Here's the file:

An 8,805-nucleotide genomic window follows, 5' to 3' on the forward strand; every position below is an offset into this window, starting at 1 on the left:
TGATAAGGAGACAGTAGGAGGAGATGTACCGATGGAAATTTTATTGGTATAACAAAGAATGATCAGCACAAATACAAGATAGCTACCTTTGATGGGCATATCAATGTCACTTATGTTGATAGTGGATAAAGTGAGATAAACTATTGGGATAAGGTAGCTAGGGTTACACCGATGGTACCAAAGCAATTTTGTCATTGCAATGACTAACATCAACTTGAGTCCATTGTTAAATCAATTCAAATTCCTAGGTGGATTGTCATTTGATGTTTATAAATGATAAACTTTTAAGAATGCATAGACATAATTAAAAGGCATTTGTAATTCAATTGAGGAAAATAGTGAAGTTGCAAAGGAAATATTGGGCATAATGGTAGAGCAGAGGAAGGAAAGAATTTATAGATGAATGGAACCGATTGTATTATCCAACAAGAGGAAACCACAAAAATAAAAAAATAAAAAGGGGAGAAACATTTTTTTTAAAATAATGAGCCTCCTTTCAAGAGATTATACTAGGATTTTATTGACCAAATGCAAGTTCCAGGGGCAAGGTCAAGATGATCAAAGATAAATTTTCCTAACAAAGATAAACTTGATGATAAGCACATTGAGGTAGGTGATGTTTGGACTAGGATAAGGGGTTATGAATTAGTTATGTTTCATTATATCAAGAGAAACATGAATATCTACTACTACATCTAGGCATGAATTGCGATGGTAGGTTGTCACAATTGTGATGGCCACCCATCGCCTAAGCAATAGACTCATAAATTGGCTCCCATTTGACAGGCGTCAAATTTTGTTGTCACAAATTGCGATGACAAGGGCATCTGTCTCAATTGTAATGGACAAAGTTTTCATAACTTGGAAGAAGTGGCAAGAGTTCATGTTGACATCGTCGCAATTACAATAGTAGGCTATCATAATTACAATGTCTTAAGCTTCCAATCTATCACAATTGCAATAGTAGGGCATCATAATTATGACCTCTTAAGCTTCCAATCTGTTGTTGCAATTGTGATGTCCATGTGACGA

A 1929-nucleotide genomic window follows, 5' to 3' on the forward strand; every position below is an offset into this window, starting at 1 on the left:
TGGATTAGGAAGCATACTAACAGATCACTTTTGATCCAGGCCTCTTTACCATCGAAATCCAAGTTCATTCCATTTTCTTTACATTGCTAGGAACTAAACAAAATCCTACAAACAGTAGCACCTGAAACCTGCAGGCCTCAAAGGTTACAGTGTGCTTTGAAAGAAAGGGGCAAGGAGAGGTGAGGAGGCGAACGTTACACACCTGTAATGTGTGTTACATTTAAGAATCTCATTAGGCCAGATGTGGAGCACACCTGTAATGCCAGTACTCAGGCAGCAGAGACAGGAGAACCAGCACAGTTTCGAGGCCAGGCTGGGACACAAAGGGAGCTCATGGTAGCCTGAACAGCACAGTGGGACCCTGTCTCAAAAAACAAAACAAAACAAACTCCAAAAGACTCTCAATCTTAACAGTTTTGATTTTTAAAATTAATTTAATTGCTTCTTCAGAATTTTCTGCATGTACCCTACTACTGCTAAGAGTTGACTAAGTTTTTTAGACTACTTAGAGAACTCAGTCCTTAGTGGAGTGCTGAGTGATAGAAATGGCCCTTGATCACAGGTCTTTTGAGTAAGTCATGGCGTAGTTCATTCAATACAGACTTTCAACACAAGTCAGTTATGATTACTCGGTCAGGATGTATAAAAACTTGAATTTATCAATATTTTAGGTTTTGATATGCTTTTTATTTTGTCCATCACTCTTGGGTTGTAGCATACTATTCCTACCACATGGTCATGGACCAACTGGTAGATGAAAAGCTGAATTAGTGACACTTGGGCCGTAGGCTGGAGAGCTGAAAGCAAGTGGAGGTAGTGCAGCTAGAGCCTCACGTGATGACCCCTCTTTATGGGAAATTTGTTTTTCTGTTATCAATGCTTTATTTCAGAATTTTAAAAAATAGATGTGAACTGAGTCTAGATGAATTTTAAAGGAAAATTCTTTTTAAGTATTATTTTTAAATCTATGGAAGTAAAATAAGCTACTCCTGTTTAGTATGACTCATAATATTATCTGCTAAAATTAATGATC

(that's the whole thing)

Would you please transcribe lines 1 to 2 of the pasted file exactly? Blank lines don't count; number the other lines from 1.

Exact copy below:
An 8,805-nucleotide genomic window follows, 5' to 3' on the forward strand; every position below is an offset into this window, starting at 1 on the left:
TGATAAGGAGACAGTAGGAGGAGATGTACCGATGGAAATTTTATTGGTATAACAAAGAATGATCAGCACAAATACAAGATAGCTACCTTTGATGGGCATATCAATGTCACTTATGTTGATAGTGGATAAAGTGAGATAAACTATTGGGATAAGGTAGCTAGGGTTACACCGATGGTACCAAAGCAATTTTGTCATTGCAATGACTAACATCAACTTGAGTCCATTGTTAAATCAATTCAAATTCCTAGGTGGATTGTCATTTGATGTTTATAAATGATAAACTTTTAAGAATGCATAGACATAATTAAAAGGCATTTGTAATTCAATTGAGGAAAATAGTGAAGTTGCAAAGGAAATATTGGGCATAATGGTAGAGCAGAGGAAGGAAAGAATTTATAGATGAATGGAACCGATTGTATTATCCAACAAGAGGAAACCACAAAAATAAAAAAATAAAAAGGGGAGAAACATTTTTTTTAAAATAATGAGCCTCCTTTCAAGAGATTATACTAGGATTTTATTGACCAAATGCAAGTTCCAGGGGCAAGGTCAAGATGATCAAAGATAAATTTTCCTAACAAAGATAAACTTGATGATAAGCACATTGAGGTAGGTGATGTTTGGACTAGGATAAGGGGTTATGAATTAGTTATGTTTCATTATATCAAGAGAAACATGAATATCTACTACTACATCTAGGCATGAATTGCGATGGTAGGTTGTCACAATTGTGATGGCCACCCATCGCCTAAGCAATAGACTCATAAATTGGCTCCCATTTGACAGGCGTCAAATTTTGTTGTCACAAATTGCGATGACAAGGGCATCTGTCTCAATTGTAATGGACAAAGTTTTCATAACTTGGAAGAAGTGGCAAGAGTTCATGTTGACATCGTCGCAATTACAATAGTAGGCTATCATAATTACAATGTCTTAAGCTTCCAATCTATCACAATTGCAATAGTAGGGCATCATAATTATGACCTCTTAAGCTTCCAATCTGTTGTTGCAATTGTGATGTCCATGTGACGA